After four days of painful symptoms and high fevers, Nadal had another three days of fatigue. “I was destroyed, like super-tired,” said Nadal, who said he was vaccinated. “I was not able to move much.”

Nadal climbed back onto an exercise bike eight days after his diagnosis and slowly began pedaling uphill toward a recovery. After just two practices near his home in Spain, Nadal decided to take the trip to Australia for more preparation and to play some real, if low-stakes, matches.

In his first tournament since last August, Nadal won a small ATP 250 competition in Melbourne in the first week of the season. He faced one of the least daunting paths of his career — three opponents ranked outside the top 90 and his quarterfinal opponent pulled out before their match.

Those breaks gave Nadal a quick road to extending a long streak: his 7-6(6), 6-3 win in the final over the American serve-and-volleyer Maxime Cressy made this the 19th straight season in which he has won at least one ATP title. (In all but the first of those years, Nadal had always won at least two.)

There has, of course, been quality in Nadal’s quantity, including the 20 Grand Slam singles titles that have him in a three-way tie with Roger Federer and Novak Djokovic.

Asked how his win in the warm-up tournament might set him up for the Australian Open, where Nadal could take sole possession of the record for the first time, Nadal, who missed both Wimbledon and the U.S. Open last year, quickly set expectations.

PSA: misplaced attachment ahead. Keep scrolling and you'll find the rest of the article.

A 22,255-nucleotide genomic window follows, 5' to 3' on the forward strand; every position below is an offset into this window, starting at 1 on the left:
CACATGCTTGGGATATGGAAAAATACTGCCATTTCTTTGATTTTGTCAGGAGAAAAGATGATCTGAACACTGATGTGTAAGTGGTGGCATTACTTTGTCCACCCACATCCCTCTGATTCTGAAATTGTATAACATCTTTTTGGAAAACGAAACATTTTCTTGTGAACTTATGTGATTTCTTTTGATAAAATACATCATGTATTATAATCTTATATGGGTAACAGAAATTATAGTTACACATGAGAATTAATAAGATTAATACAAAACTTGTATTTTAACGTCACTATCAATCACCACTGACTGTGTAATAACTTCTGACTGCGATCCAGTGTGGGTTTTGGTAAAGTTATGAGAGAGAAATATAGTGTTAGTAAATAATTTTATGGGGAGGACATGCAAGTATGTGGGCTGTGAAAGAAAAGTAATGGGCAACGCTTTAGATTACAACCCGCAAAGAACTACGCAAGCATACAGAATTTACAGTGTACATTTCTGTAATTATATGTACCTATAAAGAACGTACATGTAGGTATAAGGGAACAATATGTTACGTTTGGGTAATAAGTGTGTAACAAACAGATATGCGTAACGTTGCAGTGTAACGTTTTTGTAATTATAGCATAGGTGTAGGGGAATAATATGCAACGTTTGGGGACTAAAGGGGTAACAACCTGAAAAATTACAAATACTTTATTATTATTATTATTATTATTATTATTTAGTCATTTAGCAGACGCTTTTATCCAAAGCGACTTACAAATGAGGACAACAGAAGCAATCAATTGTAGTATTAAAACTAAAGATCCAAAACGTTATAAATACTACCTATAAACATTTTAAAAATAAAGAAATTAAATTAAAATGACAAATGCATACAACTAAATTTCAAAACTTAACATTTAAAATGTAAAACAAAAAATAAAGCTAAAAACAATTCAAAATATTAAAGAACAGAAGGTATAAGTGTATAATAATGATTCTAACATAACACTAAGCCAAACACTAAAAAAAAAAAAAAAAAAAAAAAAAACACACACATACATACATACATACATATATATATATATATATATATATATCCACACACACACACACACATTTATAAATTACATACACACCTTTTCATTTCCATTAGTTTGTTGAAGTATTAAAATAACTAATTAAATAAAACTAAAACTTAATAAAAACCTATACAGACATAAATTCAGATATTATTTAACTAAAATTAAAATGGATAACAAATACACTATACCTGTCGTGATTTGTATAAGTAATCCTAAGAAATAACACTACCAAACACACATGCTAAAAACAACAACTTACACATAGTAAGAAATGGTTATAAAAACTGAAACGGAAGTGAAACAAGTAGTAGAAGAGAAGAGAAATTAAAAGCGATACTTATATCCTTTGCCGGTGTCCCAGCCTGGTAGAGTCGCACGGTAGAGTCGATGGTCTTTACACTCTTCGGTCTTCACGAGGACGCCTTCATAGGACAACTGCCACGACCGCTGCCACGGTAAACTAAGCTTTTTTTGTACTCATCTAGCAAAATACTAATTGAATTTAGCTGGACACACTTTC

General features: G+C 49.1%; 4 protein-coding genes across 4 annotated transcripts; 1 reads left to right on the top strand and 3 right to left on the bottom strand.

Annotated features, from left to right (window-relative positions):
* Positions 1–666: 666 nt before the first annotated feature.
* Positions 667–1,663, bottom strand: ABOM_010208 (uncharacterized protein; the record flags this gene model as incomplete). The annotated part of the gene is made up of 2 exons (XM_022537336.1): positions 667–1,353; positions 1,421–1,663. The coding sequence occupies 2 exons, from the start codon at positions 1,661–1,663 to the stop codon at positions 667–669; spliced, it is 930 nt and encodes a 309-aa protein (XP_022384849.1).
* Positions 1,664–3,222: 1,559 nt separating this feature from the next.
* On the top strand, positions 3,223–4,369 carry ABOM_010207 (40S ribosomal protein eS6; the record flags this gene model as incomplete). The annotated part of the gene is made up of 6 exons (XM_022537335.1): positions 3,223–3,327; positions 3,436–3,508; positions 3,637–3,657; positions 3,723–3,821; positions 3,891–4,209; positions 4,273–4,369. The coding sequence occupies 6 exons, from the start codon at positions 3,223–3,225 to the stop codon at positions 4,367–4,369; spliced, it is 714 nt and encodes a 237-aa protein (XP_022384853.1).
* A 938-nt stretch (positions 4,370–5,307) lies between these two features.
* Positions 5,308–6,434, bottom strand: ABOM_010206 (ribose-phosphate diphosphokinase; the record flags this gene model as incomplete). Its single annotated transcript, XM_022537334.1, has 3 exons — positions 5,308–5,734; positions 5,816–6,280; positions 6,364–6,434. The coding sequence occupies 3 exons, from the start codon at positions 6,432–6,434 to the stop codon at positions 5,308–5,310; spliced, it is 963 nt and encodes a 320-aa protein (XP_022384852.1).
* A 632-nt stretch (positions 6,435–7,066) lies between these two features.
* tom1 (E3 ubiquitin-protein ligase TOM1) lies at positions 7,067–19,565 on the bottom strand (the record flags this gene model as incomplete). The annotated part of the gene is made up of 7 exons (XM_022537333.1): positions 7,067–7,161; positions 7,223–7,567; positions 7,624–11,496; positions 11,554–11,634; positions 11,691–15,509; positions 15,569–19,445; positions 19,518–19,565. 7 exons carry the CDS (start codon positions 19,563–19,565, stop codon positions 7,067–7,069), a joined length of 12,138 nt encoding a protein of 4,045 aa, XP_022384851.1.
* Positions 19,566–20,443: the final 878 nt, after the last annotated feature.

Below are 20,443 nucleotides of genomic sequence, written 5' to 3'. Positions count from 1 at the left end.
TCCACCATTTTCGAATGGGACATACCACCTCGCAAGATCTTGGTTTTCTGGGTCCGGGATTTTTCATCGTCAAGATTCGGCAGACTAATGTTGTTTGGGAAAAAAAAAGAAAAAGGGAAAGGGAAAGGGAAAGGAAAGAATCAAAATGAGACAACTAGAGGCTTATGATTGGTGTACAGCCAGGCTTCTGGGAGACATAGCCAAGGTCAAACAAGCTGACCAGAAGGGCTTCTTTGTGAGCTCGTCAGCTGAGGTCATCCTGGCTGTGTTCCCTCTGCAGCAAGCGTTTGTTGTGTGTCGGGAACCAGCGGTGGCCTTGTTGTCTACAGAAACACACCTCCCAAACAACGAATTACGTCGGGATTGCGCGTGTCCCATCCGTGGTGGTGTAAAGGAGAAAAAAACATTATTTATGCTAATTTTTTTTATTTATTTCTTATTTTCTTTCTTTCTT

“I mean, I didn’t play five-sets matches since Roland Garros,” he said. “And, of course, my preparation could be better. But here I am. I don’t expect; I just try to go day by day. I know the situation is not ideal for me to try to have an amazing result on the first Grand Slam. But you never know. If you are not here, it is difficult to have any chance. Being here, I want to try my best.”

Nadal spoke with generosity, if audible frustration, about Djokovic, who had been a clear favorite to win a record 10th Australian Open men’s singles title this month before complicating his chances by attempting to enter the country and play while unvaccinated. After being detained at an airport when the exemption he provided to get around the country’s vaccination requirements was deemed insufficient, Djokovic’s ordeal ended on Sunday when a court in Melbourne denied his request to overturn the government’s decision to revoke his visa.

“Of course it’s not good for tennis, not good for him, not good for distracting the attention from what’s important to talk about tennis and in our world,” Nadal said. “But in that way, I really feel sorry for him, you know? Even if we think a different way and we have different perspectives of the things that you have to do in these tough moments of the pandemic. I really feel a lot of sorry for him.”

Though Nadal has spoken this month of a need to listen to medical experts and of “consequences” — Djokovic is one of only three players in the ATP Top 100 to remain unvaccinated — in this interview Nadal said that he wanted to discuss Djokovic, whom he has faced an ATP-record 58 times, “more about a human person than a tennis player, no?”

“I have a huge respect for him, in general terms,” Nadal said. “We did a lot of things together; we enjoyed a lot of important moments on court. We did important things for our foundations together, too. So, in some way, I wish him all the best. I really believe that it’s important that he goes out, he explains everything.”

He added: “But I wish him the best. Even if we think different, he’s a colleague on the tour, and I respect his decisions. Even if we are not agreeing.”